A Look Through Time: Creating Visible Storage in the Amstel House
Exterior of the Amstel House. Photo courtesy of New Castle Historic Society.
This spring semester I am leading a team of undergraduates from the University of Delaware as they transform a second-floor closet of the historic Amstel house into a visible storage display. On one of our first days of class, we ascended the elegant and brightly painted stairs of the house to visit collections stored in the attic. The variety of objects that lined the shelves overwhelmed us. There were wooden shovels, massive trunks, fireman’s axes, ceramic pitchers, cherry stoners, wash basins, and even a nineteenth-century dental key used to pull teeth. The students quickly realized that the stories most clearly animated by the objects involved labor. They seized the opportunity to expand the museum’s current interpretation of the eighteenth-century home.
Tools of labor add complexity to the interpretation of the Amstel house as “the first grand mansion of Delaware” by showing that the house was not merely a place of luxury for its various inhabitants throughout time. The Amstel house has bustled with a variety of daily labors throughout the centuries. Despite this, well-known political figures dominate the narrative of the house museum. At the time of its construction in the 1730s, the Amstel house was the largest home in New Castle, Delaware. By the close of the century, it was home to Delaware governor Nicholas Van Dyke who famously hosted a party attended by General George Washington. Washington’s presence is marked in stone in front of the fireplace, but the men and women who cooked, cleaned, and otherwise labored to prepare for him do not have such a clear marker.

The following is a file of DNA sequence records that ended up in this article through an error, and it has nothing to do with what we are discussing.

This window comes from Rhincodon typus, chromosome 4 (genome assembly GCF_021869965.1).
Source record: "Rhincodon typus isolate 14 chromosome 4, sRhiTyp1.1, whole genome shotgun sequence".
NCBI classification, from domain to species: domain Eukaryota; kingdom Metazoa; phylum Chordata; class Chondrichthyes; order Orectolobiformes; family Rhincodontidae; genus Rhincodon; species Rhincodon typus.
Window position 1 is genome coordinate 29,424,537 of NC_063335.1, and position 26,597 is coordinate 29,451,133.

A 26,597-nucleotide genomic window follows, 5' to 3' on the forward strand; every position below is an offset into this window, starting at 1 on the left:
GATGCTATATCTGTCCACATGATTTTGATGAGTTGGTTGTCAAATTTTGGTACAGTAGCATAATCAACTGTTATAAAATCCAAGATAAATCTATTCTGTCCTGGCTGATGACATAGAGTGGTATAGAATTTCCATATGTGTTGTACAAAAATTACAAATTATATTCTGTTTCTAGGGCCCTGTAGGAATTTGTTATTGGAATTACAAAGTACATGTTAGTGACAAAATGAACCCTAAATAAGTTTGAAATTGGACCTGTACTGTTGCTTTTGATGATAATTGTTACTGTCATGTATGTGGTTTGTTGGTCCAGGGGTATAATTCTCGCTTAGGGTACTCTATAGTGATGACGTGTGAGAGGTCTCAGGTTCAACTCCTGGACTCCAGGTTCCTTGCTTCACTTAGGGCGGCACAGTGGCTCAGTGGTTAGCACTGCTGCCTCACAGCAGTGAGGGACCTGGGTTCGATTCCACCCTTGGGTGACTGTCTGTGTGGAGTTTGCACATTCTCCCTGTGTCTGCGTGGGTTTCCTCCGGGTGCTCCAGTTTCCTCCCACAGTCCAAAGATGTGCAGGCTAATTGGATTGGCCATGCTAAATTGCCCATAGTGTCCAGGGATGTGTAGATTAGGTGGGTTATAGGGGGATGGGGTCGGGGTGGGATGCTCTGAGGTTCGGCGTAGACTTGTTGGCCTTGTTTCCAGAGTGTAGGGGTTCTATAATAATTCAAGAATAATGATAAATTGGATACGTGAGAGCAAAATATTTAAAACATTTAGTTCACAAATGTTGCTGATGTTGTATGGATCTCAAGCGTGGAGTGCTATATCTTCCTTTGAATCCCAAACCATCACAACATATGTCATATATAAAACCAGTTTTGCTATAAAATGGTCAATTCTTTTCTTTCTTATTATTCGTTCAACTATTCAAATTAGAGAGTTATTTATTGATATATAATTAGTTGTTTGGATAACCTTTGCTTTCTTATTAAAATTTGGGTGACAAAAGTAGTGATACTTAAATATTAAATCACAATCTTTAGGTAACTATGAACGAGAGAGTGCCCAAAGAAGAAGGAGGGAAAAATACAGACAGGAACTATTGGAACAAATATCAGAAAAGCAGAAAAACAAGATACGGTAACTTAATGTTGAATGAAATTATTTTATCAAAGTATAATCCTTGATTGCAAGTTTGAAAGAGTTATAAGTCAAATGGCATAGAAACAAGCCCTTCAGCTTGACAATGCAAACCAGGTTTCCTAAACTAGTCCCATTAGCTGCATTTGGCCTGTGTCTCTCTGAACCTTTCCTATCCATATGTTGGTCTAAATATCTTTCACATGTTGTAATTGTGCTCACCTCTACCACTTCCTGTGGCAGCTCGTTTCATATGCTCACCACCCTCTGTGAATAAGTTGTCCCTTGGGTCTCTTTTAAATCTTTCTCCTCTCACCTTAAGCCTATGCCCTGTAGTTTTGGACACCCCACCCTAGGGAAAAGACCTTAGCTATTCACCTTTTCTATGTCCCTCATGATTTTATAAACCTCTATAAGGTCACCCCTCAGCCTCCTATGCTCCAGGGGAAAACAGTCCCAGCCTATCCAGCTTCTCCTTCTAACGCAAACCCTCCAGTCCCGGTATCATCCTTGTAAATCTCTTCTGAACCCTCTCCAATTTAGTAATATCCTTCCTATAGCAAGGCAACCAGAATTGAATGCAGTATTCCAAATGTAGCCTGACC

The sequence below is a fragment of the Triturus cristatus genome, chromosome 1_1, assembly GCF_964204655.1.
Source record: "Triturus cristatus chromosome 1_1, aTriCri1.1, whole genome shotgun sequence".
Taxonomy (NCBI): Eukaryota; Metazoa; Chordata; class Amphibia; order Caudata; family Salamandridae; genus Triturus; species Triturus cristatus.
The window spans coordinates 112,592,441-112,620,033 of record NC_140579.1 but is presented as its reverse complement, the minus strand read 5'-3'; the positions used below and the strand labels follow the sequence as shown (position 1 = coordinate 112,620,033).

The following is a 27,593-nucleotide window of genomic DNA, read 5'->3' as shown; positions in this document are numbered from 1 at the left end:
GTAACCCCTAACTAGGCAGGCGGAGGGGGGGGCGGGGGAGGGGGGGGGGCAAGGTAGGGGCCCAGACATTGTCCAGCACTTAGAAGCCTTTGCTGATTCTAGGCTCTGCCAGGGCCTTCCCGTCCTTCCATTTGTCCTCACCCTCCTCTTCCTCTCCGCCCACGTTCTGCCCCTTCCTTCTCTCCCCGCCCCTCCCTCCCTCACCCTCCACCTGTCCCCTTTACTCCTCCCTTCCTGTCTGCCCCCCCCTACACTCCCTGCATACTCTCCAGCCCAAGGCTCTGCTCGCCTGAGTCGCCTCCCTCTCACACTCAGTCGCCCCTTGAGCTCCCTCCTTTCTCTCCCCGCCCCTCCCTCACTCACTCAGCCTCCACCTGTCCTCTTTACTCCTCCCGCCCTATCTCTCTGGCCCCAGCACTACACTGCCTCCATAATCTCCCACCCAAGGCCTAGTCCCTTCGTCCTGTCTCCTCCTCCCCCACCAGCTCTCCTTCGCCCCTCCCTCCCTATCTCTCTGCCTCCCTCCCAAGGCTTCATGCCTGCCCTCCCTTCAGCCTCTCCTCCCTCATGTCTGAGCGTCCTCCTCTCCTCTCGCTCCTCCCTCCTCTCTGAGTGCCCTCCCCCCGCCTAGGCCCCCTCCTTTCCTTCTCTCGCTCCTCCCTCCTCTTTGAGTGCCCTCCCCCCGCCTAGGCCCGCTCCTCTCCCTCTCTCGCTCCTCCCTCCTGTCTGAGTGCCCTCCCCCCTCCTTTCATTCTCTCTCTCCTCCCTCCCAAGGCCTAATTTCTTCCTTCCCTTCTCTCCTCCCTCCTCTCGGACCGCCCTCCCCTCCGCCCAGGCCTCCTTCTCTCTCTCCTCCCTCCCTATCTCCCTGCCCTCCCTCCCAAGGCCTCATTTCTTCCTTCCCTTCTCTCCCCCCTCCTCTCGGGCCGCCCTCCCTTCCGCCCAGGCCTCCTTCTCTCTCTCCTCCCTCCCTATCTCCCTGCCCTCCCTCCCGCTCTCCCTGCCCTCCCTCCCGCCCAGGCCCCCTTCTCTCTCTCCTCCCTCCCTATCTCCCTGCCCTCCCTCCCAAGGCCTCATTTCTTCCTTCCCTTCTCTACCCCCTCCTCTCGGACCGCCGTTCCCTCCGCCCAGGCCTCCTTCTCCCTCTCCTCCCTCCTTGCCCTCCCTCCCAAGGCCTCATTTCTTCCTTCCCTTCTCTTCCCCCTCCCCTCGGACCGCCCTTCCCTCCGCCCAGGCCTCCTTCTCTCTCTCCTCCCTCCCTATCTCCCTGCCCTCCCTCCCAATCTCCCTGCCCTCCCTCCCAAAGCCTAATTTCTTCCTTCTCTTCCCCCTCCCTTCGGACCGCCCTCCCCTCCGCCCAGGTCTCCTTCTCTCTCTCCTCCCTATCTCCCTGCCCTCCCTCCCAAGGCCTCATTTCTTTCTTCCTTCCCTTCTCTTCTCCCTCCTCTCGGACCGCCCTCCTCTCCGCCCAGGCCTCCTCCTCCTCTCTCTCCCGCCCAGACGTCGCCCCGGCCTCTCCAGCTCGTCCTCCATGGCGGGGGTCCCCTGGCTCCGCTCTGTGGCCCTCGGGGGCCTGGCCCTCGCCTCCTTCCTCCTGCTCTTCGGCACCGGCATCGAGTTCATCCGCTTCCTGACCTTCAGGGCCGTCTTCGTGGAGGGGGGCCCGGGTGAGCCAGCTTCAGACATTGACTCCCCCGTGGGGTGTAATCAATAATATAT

A student poses with a fireman’s axe from the attic storage collection. Photo by author.
The tools selected for this display expand the narrative of the house from its rich eighteenth-century beginnings through the nineteenth and twentieth centuries when it was alternately used as a barber shop, sandwich shop, and a general store. Tools, such as a scythe and a shoemaker’s anvil denote the physical labor that went into earning a living in New Castle, while objects such as the cherry stoner speak to the labor of running a home. While not original to the house itself, the tools remind visitors that not only politicians meandered the streets of historic New Castle and climbed the brightly painted steps of the Amstel house – so did enslaved laborers, domestic workers, and various other New Castle residents who visited or managed the home throughout the centuries.
By Tess Frydman, WPAMC Class of 2018